In a recent letter your correspondent, Norman Fairclough, refers to the ongoing improvement works to Lancaster city centre (A wasted opportunity, July 3).
Far from being a “wasted opportunity” as he claims, the work is a positive step forward and will improve the area enormously for businesses, visitors, locals and alike.
A great deal of care was given to choosing a materials palette of the highest quality so as to create classic, timeless, locally distinctive and sustainable public spaces which respect the architecture of the surrounding buildings and embrace city life.
Natural products vary enormously in their impact strength, porosity, slip resistance and flexural strength.
We have deliberately used a very high quality hard English Pennine Stone known as Scoutmoor.
This is very hard wearing with a proven history in high footfall locations such as in Trafalgar Square.
Examples of other towns which have used the material include Bristol and Doncaster, so it has a proven and successful track record of use in high traffic pedestrian areas.
With regard to the cleaning of the area, an appropriate cleansing schedule is being put in place.
This will take into account what’s best for the materials, based on best practice from other places that have the same surfacing, and obviously the resources that the council has.
But it’s not just about cleaning up after the mess has been made – it’s also about thinking of how to reduce the mess in the first place.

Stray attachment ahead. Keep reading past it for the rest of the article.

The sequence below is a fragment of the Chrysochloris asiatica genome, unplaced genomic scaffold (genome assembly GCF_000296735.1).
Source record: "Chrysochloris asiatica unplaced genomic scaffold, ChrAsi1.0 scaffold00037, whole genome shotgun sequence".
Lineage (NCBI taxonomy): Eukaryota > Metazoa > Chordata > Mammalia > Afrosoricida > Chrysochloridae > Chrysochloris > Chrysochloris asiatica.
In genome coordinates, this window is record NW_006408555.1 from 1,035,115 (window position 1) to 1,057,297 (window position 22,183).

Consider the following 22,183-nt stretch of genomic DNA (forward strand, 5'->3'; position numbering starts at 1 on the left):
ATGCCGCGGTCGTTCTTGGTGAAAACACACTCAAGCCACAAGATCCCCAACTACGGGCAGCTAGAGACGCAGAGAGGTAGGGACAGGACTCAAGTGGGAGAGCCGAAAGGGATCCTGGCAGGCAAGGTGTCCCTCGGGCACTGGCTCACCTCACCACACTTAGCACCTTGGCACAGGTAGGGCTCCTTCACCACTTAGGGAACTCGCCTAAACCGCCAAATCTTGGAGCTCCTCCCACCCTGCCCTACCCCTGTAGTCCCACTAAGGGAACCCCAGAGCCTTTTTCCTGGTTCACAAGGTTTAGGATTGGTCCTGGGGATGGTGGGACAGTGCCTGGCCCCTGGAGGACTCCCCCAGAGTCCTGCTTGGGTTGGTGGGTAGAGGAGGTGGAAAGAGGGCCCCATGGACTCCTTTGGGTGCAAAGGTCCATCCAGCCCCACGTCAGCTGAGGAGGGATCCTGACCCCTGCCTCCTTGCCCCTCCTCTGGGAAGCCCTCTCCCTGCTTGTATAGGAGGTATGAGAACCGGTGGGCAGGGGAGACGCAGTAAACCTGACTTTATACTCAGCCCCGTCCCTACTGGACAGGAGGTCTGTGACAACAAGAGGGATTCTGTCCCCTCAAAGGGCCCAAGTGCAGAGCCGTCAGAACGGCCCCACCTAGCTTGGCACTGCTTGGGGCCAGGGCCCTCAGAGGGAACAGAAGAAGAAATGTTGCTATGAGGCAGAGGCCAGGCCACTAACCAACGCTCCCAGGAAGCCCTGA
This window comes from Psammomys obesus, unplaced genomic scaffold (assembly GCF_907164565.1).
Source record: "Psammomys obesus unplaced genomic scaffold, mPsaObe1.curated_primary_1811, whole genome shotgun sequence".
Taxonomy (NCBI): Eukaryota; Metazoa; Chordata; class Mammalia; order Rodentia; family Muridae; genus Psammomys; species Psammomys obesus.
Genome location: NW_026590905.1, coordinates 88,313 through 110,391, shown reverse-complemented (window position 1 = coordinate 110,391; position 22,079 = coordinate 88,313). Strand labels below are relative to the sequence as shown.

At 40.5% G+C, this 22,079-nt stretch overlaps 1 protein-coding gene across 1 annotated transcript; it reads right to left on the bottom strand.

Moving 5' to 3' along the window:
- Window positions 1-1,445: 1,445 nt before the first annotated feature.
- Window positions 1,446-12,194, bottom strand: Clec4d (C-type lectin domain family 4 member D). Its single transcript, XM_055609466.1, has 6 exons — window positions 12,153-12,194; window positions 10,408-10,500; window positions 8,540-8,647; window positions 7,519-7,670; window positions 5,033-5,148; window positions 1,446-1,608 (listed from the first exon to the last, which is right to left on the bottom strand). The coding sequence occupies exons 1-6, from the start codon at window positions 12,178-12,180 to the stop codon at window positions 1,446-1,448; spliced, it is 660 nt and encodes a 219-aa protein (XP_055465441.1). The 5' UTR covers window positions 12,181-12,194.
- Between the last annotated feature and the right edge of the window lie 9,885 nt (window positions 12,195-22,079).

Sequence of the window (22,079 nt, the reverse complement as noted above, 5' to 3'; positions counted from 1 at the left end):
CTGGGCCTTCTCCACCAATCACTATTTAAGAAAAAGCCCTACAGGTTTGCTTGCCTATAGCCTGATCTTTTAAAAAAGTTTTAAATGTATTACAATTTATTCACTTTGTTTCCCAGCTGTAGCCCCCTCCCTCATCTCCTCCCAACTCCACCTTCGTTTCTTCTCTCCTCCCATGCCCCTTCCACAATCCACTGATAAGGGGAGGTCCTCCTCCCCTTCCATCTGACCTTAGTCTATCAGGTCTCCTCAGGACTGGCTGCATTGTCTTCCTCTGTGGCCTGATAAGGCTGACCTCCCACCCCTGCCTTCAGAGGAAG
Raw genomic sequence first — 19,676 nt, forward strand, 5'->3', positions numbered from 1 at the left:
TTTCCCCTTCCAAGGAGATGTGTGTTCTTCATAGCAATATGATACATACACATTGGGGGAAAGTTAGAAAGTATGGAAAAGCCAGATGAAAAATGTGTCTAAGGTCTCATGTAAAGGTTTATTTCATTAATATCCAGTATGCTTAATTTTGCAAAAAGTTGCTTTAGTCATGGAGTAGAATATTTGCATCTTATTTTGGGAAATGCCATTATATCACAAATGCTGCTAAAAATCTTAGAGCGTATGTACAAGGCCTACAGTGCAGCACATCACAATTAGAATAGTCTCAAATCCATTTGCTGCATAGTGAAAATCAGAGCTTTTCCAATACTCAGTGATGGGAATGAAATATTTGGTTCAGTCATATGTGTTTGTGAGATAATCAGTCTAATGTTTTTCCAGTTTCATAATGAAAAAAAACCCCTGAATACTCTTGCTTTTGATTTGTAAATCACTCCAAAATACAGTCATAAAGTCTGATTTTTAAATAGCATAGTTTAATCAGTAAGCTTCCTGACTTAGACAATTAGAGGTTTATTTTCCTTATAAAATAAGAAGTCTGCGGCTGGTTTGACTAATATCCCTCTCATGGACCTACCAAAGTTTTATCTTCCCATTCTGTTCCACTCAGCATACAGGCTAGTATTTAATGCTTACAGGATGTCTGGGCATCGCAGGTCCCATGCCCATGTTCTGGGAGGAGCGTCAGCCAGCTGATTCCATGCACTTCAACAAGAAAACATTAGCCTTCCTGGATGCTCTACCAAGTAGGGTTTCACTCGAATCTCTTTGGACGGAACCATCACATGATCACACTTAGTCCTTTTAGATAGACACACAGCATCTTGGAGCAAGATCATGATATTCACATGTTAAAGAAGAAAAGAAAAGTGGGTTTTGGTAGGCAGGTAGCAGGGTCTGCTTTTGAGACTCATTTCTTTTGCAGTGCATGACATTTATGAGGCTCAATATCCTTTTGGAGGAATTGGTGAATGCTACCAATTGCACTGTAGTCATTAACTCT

Clearly some businesses and their customers generate more cleansing issues than others and we very much agree it is in everyone’s interests to maintain the standard of the appearance of the city once the works have been completed.
We have plans in place to work with the business community and other stakeholders to achieve this.
As an example we intend to have another focused campaign to encourage people to take pride in the city and prevent many of the issues occurring in the first place.
There are already several city centre businesses that take the lead in keeping the area outside their shop clean and tidy and we are looking at how something practical like that could be expanded.
As I’m sure Mr Fairclough and your readers will appreciate, undertaking work in an area that needs to be kept open at the same time is very difficult.
Effectively the whole area is a construction site, which inevitably produces a fair amount of muck and grime, and shouldn’t be judged until it’s all completed.
Coun Janice Hanson
Cabinet member for regeneration and planning
Lancaster City Council